In this guide, we are going to focus on the visual aspect of the brand/logo.
From a design point of view, a style guide should include an outline, for anyone to use, that illustrates the acceptable ways for the brand to be personified across any platform.
Your logo is the face of your brand. That’s why its important to set a standard when it comes to how you use it. Creating consistency with your logo will allow consumers to be able to start recognizing your brand, whether its through style, shape or color.
Walmart does a terrific job displaying the correct ways their logo should be displayed. It also demonstrates the appropriate amount of white space that should surround the logo, the minimum size and specific colors. Doing so helps companies strengthen their brand identity.
Like we mentioned before, you should design different variations of your logo to better fit within certain areas. This helps fill a specific space better so your logo will be displayed more prominently. The University of Washington has three distinct versions of their university signature. They also have examples of unacceptable versions to ensure it is done correctly. Again, this helps build integrity within a brand.
Color is an extremely powerful aspect of brand identity. It connects with us mentally and emotionally. It’s crucial to pick a set of colors specifically for your logo, along with the background and any accompanying text. Take a look at the following picture of Coca-Cola and Pepsi. It truly hurts to see these big brands in other colors not their own.
It’s important to not give your color choices generalities such as red, yellow, or blue, but exact values. Pick specific CMYK, REG, HEX and Pantone colors, so your brand colors are the same every time, no matter what type of marketing material you attach your logo to.
Lynda.com has very simple, yet effective color options for their logo. Because of their limited options, it is easy for anyone involved to advertise adequately for their site.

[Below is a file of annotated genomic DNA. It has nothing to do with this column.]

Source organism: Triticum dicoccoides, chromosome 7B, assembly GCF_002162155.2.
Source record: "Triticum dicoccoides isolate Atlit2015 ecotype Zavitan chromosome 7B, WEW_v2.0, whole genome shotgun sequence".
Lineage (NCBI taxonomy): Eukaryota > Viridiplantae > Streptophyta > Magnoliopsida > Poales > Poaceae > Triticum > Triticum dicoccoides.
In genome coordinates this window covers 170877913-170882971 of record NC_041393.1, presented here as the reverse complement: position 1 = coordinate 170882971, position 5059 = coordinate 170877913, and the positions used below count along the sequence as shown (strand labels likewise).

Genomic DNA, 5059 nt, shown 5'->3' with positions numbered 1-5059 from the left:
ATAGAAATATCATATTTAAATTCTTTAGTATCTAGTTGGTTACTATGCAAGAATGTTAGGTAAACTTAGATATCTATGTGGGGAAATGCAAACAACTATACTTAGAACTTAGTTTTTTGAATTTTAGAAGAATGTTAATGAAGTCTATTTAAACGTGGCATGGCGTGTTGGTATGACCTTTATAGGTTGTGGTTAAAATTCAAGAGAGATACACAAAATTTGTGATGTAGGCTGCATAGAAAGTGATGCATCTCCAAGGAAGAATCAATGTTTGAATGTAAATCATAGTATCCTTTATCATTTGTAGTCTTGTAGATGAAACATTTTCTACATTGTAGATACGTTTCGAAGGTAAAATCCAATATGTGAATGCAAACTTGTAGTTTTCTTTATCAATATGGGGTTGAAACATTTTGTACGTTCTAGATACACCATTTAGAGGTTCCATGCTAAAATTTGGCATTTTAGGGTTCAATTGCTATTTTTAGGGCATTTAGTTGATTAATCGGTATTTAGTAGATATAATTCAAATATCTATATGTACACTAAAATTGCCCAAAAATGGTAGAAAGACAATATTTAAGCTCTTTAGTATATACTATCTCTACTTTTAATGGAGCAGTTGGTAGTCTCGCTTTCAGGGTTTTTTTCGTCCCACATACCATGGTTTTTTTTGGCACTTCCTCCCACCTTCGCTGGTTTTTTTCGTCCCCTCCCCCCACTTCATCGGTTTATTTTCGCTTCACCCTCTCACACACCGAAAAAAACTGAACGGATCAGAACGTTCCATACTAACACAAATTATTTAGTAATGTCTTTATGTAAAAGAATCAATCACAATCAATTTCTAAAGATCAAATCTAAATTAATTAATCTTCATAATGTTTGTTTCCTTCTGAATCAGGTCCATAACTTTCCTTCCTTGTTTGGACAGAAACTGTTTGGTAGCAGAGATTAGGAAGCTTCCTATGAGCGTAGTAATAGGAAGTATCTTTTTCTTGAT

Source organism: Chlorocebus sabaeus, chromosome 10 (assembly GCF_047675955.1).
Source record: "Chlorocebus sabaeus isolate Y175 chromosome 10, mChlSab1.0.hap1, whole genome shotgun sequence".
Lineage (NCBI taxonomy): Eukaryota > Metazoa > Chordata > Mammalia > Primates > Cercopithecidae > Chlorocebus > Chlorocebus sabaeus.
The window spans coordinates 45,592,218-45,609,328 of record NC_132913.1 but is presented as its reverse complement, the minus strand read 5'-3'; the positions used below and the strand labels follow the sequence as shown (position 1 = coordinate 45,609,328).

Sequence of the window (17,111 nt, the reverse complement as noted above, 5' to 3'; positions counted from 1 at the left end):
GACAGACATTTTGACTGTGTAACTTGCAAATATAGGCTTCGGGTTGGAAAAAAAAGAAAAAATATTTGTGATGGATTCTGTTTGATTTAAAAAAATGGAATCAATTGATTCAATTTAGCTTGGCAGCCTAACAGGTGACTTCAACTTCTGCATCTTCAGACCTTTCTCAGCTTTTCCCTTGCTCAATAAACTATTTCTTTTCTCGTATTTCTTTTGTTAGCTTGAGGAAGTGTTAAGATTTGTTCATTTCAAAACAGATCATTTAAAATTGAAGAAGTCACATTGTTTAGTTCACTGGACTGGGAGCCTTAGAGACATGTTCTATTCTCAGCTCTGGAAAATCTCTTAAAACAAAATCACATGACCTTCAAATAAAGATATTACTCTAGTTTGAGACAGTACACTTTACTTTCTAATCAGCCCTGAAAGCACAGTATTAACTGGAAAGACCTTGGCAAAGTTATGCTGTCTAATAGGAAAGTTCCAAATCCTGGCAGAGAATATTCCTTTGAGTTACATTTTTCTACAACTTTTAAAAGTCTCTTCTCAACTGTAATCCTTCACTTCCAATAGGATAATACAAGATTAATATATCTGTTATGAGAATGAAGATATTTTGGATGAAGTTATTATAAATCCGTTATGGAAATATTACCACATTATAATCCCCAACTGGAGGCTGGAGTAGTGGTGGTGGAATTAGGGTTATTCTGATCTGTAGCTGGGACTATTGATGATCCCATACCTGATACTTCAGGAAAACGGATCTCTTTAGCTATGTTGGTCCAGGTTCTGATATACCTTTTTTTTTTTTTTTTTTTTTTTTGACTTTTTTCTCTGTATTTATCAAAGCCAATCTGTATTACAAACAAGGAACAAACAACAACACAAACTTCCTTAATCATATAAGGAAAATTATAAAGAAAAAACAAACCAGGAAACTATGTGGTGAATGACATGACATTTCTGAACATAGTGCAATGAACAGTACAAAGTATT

Typography, or selected fonts, are an often overlooked part of a style guide. To keep your brand message clear and concise, a group of predefined fonts should be selected to accompany all projects. The typography should follow a common theme (serif or sans-serif), along with additional styling, size and color.
AT&T has its own predefined font that should be used for all communications, which was actually specifically made for their brand. However, if that font is not available, they are free to use Verdana.
Ready to Create Your Own Visual Style Guide?
How To Create A Website Style Guide That Builds Your Brand Quiz
Because our goal here at Blue Soda Promo is to “make your brand pop” we wanted to give away a resource to help other businesses protect their logo and ensure that brand standards are met on each and every marketing campaign. So even if you don’t have a creative director in-house or a big graphic design budget, you can have something that others can reference moving forward.
How To Create A Website Style Guide
How To Create A Website Style Guide That Builds Your Brand Name
- A PDF guide that reinforces the things you’ve learned from this blog post along with some additional style tips and examples with our own logo
- A easy to edit PSD to help you create your own visual style guide
- To get started, just click here to download!